Jun 02

Johan Santana Thundered For Mets Before Rains Came

It poured last night, and even if that smudge on the left field line was rubbed out, nothing could wash away what Johan Santana did in throwing the first no-hitter in Mets’ history.

After 8,020 games, and the likes of Tom Seaver, Jerry Koosman, Nolan Ryan, Dwight Gooden and David Cone throwing magic for them the previous 50 years, Santana just missed throwing the Mets’ 36th one hitter.

SANTANA: Waving to crowd (AP)

We know the numbers because the no-hit streak became a part of franchise lore, to be announced nearly every day after the opponent’s first hit. It will be interesting to hear how the Cardinals’ first hit today will be broadcast.

Who knows, maybe the Mets will throw a few more in the coming years, but there is nothing like the first. Jon Niese, R.A. Dickey and John Maine came close in recent seasons, but it was special because it was Santana, who showed extraordinary focus against the National League’s premier offense and overcame the tendency to wander and shift into cruise control with an 8-0 lead.

He was aided by an umpire’s blown call – the streak would be alive today with instant replay – but for one night baseball karma was with the Mets, the way it was during the Summer of 69 and on that crisp October night when Mookie Wilson’s grounder snaked up the first base line and scooted underneath Bill Buckner’s glove.

Perhaps karma was with the Mets because after so many snake bites and near misses – many with Santana on the mound – they deserved to have one to go their way. Logically, it isn’t supposed to work that way in sports, but the Mets always defied logic, just as Santana’s comeback from serious surgery came against conventional medical wisdom.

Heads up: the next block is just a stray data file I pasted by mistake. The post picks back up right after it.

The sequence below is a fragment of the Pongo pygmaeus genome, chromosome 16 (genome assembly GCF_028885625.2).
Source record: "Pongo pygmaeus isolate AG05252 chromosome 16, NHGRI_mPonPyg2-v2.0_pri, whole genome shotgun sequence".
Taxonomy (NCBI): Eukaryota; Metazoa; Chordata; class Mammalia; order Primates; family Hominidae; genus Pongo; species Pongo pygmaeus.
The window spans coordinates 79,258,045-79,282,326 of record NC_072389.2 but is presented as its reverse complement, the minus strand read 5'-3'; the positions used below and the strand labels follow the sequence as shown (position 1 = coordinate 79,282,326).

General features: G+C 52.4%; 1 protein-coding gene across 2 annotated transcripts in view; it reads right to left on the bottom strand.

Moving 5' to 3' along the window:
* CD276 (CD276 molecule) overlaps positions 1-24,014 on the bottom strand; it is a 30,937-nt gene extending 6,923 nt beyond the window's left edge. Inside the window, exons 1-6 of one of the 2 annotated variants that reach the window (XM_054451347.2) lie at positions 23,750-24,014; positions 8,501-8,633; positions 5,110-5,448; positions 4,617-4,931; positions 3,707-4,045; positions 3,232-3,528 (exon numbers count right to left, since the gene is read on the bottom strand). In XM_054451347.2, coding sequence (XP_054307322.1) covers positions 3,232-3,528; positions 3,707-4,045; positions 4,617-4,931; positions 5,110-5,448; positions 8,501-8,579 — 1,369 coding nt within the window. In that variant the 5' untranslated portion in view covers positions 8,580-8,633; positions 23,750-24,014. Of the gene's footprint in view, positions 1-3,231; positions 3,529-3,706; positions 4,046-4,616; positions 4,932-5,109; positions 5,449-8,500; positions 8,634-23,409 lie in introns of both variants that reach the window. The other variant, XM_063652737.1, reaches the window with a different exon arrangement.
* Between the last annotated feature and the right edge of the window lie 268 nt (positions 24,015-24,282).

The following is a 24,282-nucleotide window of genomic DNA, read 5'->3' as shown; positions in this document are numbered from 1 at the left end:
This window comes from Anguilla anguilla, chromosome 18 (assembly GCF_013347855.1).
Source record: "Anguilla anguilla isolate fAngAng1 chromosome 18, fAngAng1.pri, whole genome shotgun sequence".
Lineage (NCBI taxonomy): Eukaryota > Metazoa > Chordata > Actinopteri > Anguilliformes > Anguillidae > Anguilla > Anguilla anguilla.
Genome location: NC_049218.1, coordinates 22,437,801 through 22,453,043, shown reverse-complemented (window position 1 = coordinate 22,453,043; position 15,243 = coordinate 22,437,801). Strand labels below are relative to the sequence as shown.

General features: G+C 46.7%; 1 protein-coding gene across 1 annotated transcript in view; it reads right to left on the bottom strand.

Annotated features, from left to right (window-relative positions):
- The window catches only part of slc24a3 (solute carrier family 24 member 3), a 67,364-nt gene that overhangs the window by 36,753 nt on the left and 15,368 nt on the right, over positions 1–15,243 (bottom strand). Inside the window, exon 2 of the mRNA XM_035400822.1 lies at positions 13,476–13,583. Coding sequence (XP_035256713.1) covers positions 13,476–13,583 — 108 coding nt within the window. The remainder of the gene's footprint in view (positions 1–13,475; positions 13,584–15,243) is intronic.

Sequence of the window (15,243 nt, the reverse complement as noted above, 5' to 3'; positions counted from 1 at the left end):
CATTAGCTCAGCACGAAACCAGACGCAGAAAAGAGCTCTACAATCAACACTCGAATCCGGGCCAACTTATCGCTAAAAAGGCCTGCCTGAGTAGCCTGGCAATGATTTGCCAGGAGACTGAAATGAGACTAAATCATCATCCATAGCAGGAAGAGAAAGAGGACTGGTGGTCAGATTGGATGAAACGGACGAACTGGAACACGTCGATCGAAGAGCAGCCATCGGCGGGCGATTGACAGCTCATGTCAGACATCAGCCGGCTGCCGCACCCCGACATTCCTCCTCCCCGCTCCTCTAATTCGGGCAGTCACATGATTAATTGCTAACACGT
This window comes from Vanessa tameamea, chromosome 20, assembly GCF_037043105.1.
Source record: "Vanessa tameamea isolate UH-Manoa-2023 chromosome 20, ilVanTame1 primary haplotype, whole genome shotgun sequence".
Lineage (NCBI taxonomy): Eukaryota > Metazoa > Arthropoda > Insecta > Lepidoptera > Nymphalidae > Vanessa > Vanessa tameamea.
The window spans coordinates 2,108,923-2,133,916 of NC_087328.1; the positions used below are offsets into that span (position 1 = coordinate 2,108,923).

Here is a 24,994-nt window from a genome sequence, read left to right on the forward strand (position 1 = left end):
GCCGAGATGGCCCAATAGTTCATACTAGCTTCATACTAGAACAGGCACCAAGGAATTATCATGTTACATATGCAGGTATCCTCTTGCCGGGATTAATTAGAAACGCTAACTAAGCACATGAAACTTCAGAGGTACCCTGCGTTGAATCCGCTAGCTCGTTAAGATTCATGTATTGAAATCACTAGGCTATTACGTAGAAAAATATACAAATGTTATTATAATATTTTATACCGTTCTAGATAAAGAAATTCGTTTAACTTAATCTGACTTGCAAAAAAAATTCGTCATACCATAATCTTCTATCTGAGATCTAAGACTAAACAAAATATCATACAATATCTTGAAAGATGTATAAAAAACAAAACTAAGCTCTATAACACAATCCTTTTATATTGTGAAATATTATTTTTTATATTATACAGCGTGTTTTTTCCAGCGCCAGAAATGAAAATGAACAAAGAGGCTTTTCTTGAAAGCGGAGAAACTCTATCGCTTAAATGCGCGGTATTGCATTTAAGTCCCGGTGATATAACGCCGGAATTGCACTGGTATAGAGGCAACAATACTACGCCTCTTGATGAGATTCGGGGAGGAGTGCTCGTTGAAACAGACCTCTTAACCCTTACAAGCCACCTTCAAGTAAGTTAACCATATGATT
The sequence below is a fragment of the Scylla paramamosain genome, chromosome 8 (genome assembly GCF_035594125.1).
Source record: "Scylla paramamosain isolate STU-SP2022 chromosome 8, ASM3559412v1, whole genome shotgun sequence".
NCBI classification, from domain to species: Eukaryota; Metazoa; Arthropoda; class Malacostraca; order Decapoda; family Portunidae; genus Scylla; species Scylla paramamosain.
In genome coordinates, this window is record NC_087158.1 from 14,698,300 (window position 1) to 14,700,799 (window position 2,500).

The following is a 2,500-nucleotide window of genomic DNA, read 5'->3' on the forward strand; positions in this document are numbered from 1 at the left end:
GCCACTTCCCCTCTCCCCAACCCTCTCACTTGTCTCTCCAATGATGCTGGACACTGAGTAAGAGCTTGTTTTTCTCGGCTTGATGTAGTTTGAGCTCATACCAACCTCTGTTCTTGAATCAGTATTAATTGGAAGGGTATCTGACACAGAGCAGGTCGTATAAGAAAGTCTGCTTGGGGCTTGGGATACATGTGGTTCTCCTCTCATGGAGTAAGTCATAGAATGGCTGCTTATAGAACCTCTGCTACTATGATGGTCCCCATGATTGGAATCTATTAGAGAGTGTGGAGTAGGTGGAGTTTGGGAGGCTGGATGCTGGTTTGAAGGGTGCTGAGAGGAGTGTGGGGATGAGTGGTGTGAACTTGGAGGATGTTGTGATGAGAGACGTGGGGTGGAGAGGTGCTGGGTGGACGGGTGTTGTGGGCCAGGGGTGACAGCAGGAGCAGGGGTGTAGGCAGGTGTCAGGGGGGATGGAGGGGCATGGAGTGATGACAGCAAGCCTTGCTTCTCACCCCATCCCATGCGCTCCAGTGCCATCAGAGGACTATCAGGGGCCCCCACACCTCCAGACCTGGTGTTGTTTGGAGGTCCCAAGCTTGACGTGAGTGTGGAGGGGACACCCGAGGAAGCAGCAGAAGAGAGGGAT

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May 01

New Poll: Mets Player Of Month For April

David Wright’s ability to regain his status as an offensive threat is why I chose him as the Mets’ April Player of the Month.

There are other viable candidates, such as Kirk Nieuwenhuis and Johan Santana. Please vote and tell us your thoughts on the Mets Player of the Month for April.

ON DECK: Is this it for Pelfrey as a Met?

Apr 24

How Will You Remember Jose Reyes?

We all glanced at the schedule when it came out to see when Jose Reyes would return to New York with the Marlins. David Wright says he misses his friend, but remembers the dynamic Reyes from a different perspective than we do.

REYES: Sitting alone after leaving his last Mets game (AP).

I’ll always remember Reyes as a dynamic player with an electric smile, but also prone to moodiness, injuries and taking plays off. Such as not covering second base in a late-season game against Washington which led to a big inning and another loss during the Mets’ historic 2007 collapse.

Reyes returns tonight and I wonder what the reaction will be. I doubt it will be as warm as the one Shea Stadium gave Mike Piazza when he returned as a San Diego Padre in 2006. There will be cheers, but I can’t see there being overwhelming affection.

While Wright says he wants to remain and retire with the Mets, Reyes never said anything like that last summer. I always got the feeling Reyes already had one foot out the door. Of course, the Mets never did, or said, anything to indicate they wanted to keep him.

Maybe that’s the feeling Reyes had when he bunted for a base hit and took himself out of the game to preserve his batting title in the season finale. That’s his last moment with the Mets, and not a classy way to say goodbye. It reminded me how LeBron James left the court in his last game with the Cavaliers. Both looked like they couldn’t get out of town fast enough.

I don’t like that it is, but taking himself out to preserve his title will be my enduring image of Reyes as a Met. That, and hardly running in the second half. Clearly, the injury prone Reyes wanted to protect his fragile hamstrings and not damage his stock in the free-agent market. That was selfish and disrespectful to his teammates and fans. Your remembrances might be different.